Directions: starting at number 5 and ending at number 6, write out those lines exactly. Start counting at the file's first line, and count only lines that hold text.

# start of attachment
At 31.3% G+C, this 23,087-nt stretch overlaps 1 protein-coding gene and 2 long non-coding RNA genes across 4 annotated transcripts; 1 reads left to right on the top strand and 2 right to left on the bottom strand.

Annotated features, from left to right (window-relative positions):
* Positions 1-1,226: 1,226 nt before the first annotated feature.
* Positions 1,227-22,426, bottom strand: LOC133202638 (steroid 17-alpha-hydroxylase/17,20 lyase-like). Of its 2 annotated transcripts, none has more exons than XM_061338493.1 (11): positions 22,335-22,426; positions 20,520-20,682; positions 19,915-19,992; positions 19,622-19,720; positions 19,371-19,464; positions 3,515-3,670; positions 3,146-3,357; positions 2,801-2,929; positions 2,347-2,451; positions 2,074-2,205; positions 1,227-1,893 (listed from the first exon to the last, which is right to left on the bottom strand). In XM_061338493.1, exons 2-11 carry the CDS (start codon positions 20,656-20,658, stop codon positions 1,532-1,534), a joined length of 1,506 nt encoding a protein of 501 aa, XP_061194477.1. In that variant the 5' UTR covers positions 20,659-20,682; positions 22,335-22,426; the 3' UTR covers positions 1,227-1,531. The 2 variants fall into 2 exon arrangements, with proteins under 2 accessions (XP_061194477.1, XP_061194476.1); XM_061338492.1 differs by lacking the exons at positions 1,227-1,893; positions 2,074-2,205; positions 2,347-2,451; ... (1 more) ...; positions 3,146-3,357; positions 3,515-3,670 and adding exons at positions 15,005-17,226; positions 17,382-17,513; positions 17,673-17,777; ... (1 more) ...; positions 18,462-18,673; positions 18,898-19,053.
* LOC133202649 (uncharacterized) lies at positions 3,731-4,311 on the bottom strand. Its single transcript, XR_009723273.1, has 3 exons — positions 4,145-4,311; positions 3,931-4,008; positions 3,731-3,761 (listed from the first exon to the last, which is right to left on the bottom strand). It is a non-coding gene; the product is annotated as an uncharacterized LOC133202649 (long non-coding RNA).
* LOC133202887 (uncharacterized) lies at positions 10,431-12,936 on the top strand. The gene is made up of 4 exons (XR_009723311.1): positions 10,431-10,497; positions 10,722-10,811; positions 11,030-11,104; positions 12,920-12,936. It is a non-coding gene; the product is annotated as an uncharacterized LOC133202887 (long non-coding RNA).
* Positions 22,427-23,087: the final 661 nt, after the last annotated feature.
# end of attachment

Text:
* LOC133202649 (uncharacterized) lies at positions 3,731-4,311 on the bottom strand. Its single transcript, XR_009723273.1, has 3 exons — positions 4,145-4,311; positions 3,931-4,008; positions 3,731-3,761 (listed from the first exon to the last, which is right to left on the bottom strand). It is a non-coding gene; the product is annotated as an uncharacterized LOC133202649 (long non-coding RNA).
* LOC133202887 (uncharacterized) lies at positions 10,431-12,936 on the top strand. The gene is made up of 4 exons (XR_009723311.1): positions 10,431-10,497; positions 10,722-10,811; positions 11,030-11,104; positions 12,920-12,936. It is a non-coding gene; the product is annotated as an uncharacterized LOC133202887 (long non-coding RNA).